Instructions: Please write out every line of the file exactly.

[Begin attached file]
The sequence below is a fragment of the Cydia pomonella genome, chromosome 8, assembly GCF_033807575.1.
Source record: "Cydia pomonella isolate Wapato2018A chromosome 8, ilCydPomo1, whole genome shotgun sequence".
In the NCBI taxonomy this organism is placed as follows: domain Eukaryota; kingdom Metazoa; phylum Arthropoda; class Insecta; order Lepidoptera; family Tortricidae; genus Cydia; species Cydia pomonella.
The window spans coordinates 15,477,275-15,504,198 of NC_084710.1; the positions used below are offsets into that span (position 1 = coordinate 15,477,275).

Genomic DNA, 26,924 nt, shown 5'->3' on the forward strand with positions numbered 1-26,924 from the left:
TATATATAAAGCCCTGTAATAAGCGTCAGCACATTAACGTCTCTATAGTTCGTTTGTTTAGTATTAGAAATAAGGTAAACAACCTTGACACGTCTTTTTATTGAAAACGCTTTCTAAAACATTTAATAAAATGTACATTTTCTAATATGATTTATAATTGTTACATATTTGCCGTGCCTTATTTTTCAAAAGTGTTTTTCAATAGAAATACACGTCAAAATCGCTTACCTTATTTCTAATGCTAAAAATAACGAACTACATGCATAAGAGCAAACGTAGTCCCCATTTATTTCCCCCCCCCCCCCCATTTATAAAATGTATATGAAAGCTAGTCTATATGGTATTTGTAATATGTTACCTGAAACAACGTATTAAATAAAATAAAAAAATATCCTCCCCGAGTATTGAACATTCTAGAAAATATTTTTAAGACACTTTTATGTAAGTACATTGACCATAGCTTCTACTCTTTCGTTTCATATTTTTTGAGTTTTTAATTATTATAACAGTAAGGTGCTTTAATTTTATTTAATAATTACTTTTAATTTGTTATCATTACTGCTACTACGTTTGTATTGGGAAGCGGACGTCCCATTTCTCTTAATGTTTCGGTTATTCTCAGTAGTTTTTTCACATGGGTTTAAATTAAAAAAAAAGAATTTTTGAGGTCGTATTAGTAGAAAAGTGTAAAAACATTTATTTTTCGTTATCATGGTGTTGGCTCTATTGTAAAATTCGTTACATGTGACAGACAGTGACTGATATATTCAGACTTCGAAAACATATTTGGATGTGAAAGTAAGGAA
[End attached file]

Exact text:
The sequence below is a fragment of the Cydia pomonella genome, chromosome 8, assembly GCF_033807575.1.
Source record: "Cydia pomonella isolate Wapato2018A chromosome 8, ilCydPomo1, whole genome shotgun sequence".
In the NCBI taxonomy this organism is placed as follows: domain Eukaryota; kingdom Metazoa; phylum Arthropoda; class Insecta; order Lepidoptera; family Tortricidae; genus Cydia; species Cydia pomonella.
The window spans coordinates 15,477,275-15,504,198 of NC_084710.1; the positions used below are offsets into that span (position 1 = coordinate 15,477,275).

Genomic DNA, 26,924 nt, shown 5'->3' on the forward strand with positions numbered 1-26,924 from the left:
TATATATAAAGCCCTGTAATAAGCGTCAGCACATTAACGTCTCTATAGTTCGTTTGTTTAGTATTAGAAATAAGGTAAACAACCTTGACACGTCTTTTTATTGAAAACGCTTTCTAAAACATTTAATAAAATGTACATTTTCTAATATGATTTATAATTGTTACATATTTGCCGTGCCTTATTTTTCAAAAGTGTTTTTCAATAGAAATACACGTCAAAATCGCTTACCTTATTTCTAATGCTAAAAATAACGAACTACATGCATAAGAGCAAACGTAGTCCCCATTTATTTCCCCCCCCCCCCCCATTTATAAAATGTATATGAAAGCTAGTCTATATGGTATTTGTAATATGTTACCTGAAACAACGTATTAAATAAAATAAAAAAATATCCTCCCCGAGTATTGAACATTCTAGAAAATATTTTTAAGACACTTTTATGTAAGTACATTGACCATAGCTTCTACTCTTTCGTTTCATATTTTTTGAGTTTTTAATTATTATAACAGTAAGGTGCTTTAATTTTATTTAATAATTACTTTTAATTTGTTATCATTACTGCTACTACGTTTGTATTGGGAAGCGGACGTCCCATTTCTCTTAATGTTTCGGTTATTCTCAGTAGTTTTTTCACATGGGTTTAAATTAAAAAAAAAGAATTTTTGAGGTCGTATTAGTAGAAAAGTGTAAAAACATTTATTTTTCGTTATCATGGTGTTGGCTCTATTGTAAAATTCGTTACATGTGACAGACAGTGACTGATATATTCAGACTTCGAAAACATATTTGGATGTGAAAGTAAGGAA